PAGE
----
3,300 affected as hackers hit UCSD server

July 1, 2005

By Eleanor Yang, Union-Tribune Staff Writer


The University of California San Diego is alerting 3,300 students, staff and faculty whose confidential information was compromised after hackers broke into a university server. It's the fourth reported hacking into UCSD computers since April 2004.

Those affected had attended or worked at UCSD Extension in the past five years. The computers hacked into stored Social Security, driver license and credit card numbers. UCSD Extension provides a range of continuing education and certificate programs.

The university mailed letters to the 3,300 yesterday about the incident, which occurred in April. The university said it took two months to publicize the breach because of the "time-consuming" process of determining its scope.

"The reality is that whole . . . process is cumbersome and takes time," said UCSD spokeswoman Dolores Davies.

The university believes that, similar to an earlier incident, the hackers were planning to use the server for illegal file sharing, to store movies or music files.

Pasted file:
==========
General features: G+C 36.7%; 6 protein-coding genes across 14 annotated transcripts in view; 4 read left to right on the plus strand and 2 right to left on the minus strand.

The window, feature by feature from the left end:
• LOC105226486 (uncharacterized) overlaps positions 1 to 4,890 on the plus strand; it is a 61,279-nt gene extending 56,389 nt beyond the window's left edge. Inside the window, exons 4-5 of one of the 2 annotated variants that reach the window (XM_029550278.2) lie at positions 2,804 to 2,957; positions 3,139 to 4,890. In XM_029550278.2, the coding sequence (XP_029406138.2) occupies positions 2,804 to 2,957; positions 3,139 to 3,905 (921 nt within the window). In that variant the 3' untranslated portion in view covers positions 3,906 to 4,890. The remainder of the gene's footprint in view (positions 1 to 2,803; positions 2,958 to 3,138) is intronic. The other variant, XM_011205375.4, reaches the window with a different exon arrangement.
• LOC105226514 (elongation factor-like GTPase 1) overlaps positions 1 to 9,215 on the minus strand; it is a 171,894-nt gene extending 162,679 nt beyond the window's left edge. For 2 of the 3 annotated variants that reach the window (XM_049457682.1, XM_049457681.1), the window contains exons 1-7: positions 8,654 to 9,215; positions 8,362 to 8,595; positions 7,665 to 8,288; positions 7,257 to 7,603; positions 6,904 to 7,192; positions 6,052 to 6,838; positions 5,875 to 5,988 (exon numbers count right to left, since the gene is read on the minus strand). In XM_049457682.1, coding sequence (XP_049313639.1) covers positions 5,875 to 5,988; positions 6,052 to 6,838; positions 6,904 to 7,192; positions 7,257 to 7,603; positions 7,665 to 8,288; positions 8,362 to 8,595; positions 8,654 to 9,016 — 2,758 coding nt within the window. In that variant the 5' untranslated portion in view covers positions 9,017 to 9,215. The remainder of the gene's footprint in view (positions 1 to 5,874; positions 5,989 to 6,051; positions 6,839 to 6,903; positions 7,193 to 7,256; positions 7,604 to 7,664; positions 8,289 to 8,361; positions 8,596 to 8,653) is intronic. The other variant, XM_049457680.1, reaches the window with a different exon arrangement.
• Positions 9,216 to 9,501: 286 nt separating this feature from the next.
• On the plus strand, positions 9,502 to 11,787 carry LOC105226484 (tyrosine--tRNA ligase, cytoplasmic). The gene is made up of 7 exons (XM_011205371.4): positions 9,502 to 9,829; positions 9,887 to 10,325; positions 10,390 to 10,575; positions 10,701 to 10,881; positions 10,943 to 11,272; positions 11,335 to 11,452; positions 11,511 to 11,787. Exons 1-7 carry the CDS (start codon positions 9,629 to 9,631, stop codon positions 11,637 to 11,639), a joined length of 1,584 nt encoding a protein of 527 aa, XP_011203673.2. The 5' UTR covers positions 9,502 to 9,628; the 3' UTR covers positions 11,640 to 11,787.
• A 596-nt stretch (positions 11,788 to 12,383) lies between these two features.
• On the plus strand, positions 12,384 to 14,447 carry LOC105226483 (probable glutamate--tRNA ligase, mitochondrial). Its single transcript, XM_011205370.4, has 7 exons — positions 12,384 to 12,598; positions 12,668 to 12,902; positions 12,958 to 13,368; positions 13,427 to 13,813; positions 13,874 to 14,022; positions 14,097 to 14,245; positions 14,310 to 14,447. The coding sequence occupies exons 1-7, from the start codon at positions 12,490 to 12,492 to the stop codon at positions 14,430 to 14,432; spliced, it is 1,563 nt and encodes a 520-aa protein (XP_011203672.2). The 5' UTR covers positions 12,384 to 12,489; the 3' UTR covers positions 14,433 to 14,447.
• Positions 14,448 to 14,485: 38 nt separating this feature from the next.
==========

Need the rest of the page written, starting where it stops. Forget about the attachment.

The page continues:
University officials believe they discovered the breach within a few days. The university does not have evidence that the personal data were viewed or used for identity theft.

Those affected were advised to get copies of their credit reports, look for suspicious activity and consider requesting a fraud alert.

Under a state law that went into effect in July 2003, companies and state agencies are required to contact people when their computerized personal data have been compromised.

Despite the creation of a UCSD task force last year to guard against such breaches, Davies said, it's inevitable they will continue because of the hackers' persistence.

"We'll take all the steps we can to beef up security, but eventually, they do hack in," Davies said. "It's just something that happens and it's going to continue to happen."

In April 2004, the Supercomputer Center at UCSD was hacked into, as well as four university computers storing personal information for an estimated 380,000 students, alumni, faculty, employees and applicants. In November, about 3,500 records were hacked into at the UCSD Extension. University officials said they know of no cases of identity theft resulting from those breaches.

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